There was a time when we felt that the only word we heard from God was, “no.” It was painful. We learned all the lessons they teach you in Sunday School about being refined by fire. But in real time. There was nothing romantic about it. Not even the promise of gold.
We were disoriented.
We were lost.
We just kept walking doggedly forward.
That was four years ago now. And one of the places we passed through en route to starting over was the home I’m sitting in today. With my brother and sister-in-law. It’s cold now like it was then and I remember how well they loved us without actually using words. Because sometimes words are too difficult to say. Sometimes you’re just not ready to dissect what you’ve been through. Sometimes you need both more and less than the words.
We’d been two years in Ukraine where we’d slept on a mattress little more than two wadded up blankets.
We’d been two years in South Africa where we’d house-hopped.
It’d been over four years since we’d seen any of the furniture we bought when we were first married. Four years since we’d had anything permanent. And most of it was stored in Chris and Jill’s basement. When we arrived out of the dark and cold of the Wisconsin night they were up and waiting for us.
Jackson was barely turned one and battling off a terrible flu from the climate adjustment. I was sick with the loss of home and we were adrift on the grace of others for what would come next. We had been sleeping badly for weeks and were anticipating an inflatable mattress or the couch.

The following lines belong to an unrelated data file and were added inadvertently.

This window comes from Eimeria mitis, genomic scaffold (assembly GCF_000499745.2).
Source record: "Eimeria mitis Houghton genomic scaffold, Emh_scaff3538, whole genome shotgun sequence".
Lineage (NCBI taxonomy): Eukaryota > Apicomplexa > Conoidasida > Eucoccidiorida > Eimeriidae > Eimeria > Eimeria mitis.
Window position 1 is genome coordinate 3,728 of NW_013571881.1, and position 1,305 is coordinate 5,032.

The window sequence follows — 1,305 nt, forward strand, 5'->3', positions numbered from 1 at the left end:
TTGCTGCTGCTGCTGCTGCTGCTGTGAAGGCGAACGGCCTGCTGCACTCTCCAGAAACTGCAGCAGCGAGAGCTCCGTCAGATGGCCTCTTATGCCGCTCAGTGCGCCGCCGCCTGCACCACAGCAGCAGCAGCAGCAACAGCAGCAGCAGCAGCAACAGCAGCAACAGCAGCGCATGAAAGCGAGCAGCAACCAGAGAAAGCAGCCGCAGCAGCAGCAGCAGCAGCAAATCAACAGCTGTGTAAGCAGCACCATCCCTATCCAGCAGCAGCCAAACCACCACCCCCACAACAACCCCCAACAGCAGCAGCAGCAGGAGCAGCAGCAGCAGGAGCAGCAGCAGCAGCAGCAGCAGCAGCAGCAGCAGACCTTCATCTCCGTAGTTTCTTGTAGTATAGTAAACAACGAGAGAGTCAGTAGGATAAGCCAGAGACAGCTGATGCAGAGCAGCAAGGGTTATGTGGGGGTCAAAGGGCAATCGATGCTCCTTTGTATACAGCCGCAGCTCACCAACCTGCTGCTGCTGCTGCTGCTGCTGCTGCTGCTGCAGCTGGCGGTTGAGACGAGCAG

Jill led us downstairs to the basement as I carried the dead weight of Jack and anticipated a long, sleepless night of him throwing up and Pete and I taking it in turns to re-inflate the mattress, wash him down, and try again for a few more hours of rest. But at the bottom of the stairs was home. At the bottom of the stairs was the bed Pete and I had bought as newly weds and only slept on for two years of our nearly six years of marriage.
“I thought you might like to sleep on your own bed,” Jill had said.
She’d set it up for us in all its king-size glory. Wrapped in fresh sheets and layered with comforters and blankets and down pillows it was waiting on us. Something melted inside of me. Something hard and angry. As I put Jackson into the bed and sank down into its depths something crushing my heart shifted and I could breathe.
We all three slept in that bed for nigh on ten hours straight and everyone had more than enough room.
That dark basement welcomed us into a place outside of time zones and failure and the bed accepted us back into its bosom and rocked us through the night. Held in the embrace of family without a word being said.
Pete and I return to that same bed tonight. We fly home from visiting Chris and Jill five years and two kids later and we will sink into that very same mattress. It has seen tears and love and milk spilled from a hundred bottles drunk by baby boys in the dark watches of the night. It has heard rebukes and prayers and desperate dreams for the future. That bed cradles my growing belly and the baby girl that is coming to us. That bed has lost frame and headboard and shape over the years as it has molded into us and we into it.
We may have bought that bed in South Bend, Indiana but it was given to us on a cold winter night in Milwaukee, Wisconsin.
The best re-gifting ever